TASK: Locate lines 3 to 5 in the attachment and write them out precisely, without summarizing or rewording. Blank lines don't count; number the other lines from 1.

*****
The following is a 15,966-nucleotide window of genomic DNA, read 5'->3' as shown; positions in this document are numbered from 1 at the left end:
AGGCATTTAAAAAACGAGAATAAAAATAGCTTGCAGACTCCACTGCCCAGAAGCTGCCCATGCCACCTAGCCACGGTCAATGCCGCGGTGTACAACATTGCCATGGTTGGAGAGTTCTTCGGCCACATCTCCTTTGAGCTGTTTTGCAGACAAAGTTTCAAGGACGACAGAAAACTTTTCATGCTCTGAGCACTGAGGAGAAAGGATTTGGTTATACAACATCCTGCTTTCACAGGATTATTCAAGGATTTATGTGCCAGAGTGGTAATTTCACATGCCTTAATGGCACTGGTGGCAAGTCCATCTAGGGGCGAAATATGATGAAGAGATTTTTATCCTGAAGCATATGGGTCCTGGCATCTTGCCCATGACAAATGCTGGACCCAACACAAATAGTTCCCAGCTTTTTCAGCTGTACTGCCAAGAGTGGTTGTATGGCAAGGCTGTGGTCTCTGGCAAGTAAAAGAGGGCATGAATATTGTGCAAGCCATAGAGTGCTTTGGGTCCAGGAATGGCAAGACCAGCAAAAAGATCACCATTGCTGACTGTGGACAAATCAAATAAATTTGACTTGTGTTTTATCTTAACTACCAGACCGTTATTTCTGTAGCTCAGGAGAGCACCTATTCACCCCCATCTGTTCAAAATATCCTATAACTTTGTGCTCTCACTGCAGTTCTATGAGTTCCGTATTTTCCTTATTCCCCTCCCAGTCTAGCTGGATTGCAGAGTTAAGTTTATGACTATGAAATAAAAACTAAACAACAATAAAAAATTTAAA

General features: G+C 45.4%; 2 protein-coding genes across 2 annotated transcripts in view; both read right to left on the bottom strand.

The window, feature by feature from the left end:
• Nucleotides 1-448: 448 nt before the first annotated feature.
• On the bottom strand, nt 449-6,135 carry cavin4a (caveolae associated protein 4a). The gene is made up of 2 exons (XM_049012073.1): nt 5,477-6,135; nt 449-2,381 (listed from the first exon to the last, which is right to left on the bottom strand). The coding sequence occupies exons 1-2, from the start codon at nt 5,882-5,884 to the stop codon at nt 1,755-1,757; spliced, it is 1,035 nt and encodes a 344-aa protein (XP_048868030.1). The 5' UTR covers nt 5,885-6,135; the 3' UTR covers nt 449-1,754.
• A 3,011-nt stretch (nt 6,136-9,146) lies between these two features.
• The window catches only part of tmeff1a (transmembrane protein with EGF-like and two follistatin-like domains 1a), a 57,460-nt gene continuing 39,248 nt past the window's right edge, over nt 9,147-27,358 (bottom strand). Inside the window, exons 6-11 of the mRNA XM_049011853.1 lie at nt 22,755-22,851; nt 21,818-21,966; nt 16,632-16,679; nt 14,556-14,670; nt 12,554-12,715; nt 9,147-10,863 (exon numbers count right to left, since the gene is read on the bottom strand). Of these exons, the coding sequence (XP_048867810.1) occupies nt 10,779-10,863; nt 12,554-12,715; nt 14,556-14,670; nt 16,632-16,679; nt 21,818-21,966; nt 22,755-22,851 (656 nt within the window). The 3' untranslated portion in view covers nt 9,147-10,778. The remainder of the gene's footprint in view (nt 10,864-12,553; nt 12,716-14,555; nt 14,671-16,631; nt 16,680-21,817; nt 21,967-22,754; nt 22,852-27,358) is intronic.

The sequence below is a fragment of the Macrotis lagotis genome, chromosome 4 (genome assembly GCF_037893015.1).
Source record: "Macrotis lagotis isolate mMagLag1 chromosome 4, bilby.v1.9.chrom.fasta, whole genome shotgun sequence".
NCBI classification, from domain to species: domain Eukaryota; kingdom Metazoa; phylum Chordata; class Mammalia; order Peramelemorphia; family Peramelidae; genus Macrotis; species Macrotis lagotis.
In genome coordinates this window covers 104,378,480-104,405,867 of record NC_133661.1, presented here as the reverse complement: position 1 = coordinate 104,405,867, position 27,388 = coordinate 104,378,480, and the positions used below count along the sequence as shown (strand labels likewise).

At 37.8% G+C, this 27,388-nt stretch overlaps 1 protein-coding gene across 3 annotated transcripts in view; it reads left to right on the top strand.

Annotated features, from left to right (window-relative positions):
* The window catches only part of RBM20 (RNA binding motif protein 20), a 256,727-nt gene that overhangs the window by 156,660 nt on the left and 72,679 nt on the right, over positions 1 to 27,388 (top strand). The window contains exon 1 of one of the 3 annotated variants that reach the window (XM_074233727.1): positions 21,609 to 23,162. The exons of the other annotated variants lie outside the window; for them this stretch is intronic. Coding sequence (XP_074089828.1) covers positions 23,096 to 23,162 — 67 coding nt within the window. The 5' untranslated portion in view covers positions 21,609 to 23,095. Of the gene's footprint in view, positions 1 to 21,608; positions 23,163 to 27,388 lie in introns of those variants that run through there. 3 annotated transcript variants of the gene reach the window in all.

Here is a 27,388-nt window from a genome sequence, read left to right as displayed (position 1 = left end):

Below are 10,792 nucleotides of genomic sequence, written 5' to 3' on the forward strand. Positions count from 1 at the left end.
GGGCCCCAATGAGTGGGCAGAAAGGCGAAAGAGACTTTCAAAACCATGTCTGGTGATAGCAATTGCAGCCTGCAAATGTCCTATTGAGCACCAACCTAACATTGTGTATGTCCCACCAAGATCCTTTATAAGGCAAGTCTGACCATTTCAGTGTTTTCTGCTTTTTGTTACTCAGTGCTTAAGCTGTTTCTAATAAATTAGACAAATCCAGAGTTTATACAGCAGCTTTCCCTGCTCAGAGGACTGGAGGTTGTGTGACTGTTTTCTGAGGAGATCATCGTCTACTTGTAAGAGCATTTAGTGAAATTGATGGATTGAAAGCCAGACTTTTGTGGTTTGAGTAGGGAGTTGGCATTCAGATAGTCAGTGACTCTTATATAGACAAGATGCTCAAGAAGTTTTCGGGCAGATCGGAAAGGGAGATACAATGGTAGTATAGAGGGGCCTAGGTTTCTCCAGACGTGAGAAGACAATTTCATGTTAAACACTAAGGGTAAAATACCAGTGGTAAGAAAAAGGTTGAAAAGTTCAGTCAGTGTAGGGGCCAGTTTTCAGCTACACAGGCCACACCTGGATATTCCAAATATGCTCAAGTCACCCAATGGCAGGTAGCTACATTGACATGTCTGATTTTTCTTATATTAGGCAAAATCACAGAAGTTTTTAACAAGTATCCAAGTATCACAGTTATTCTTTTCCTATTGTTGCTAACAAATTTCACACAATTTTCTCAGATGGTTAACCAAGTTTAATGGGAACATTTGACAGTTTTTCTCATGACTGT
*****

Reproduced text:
General features: G+C 45.4%; 2 protein-coding genes across 2 annotated transcripts in view; both read right to left on the bottom strand.

The window, feature by feature from the left end:
• Nucleotides 1-448: 448 nt before the first annotated feature.